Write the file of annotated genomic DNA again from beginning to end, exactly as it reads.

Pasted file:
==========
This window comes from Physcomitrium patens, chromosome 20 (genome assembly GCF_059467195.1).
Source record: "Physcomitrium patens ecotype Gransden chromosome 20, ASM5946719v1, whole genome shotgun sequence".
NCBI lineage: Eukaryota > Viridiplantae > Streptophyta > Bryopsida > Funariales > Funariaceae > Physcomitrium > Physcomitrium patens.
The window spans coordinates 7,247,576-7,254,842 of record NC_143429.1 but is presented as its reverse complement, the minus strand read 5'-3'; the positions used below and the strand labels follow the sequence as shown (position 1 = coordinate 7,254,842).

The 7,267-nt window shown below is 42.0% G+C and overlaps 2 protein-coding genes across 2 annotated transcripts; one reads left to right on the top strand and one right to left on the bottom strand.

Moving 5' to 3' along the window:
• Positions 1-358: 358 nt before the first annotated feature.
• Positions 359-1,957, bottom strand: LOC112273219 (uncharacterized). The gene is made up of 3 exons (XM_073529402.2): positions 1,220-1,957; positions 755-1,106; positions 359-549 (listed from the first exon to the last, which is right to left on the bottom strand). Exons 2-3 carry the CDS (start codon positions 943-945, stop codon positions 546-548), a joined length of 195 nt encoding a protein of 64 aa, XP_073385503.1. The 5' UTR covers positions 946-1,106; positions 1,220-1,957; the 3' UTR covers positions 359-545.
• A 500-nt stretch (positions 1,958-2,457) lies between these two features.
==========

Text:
This window comes from Physcomitrium patens, chromosome 20 (genome assembly GCF_059467195.1).
Source record: "Physcomitrium patens ecotype Gransden chromosome 20, ASM5946719v1, whole genome shotgun sequence".
NCBI lineage: Eukaryota > Viridiplantae > Streptophyta > Bryopsida > Funariales > Funariaceae > Physcomitrium > Physcomitrium patens.
The window spans coordinates 7,247,576-7,254,842 of record NC_143429.1 but is presented as its reverse complement, the minus strand read 5'-3'; the positions used below and the strand labels follow the sequence as shown (position 1 = coordinate 7,254,842).

The 7,267-nt window shown below is 42.0% G+C and overlaps 2 protein-coding genes across 2 annotated transcripts; one reads left to right on the top strand and one right to left on the bottom strand.

Moving 5' to 3' along the window:
• Positions 1-358: 358 nt before the first annotated feature.
• Positions 359-1,957, bottom strand: LOC112273219 (uncharacterized). The gene is made up of 3 exons (XM_073529402.2): positions 1,220-1,957; positions 755-1,106; positions 359-549 (listed from the first exon to the last, which is right to left on the bottom strand). Exons 2-3 carry the CDS (start codon positions 943-945, stop codon positions 546-548), a joined length of 195 nt encoding a protein of 64 aa, XP_073385503.1. The 5' UTR covers positions 946-1,106; positions 1,220-1,957; the 3' UTR covers positions 359-545.
• A 500-nt stretch (positions 1,958-2,457) lies between these two features.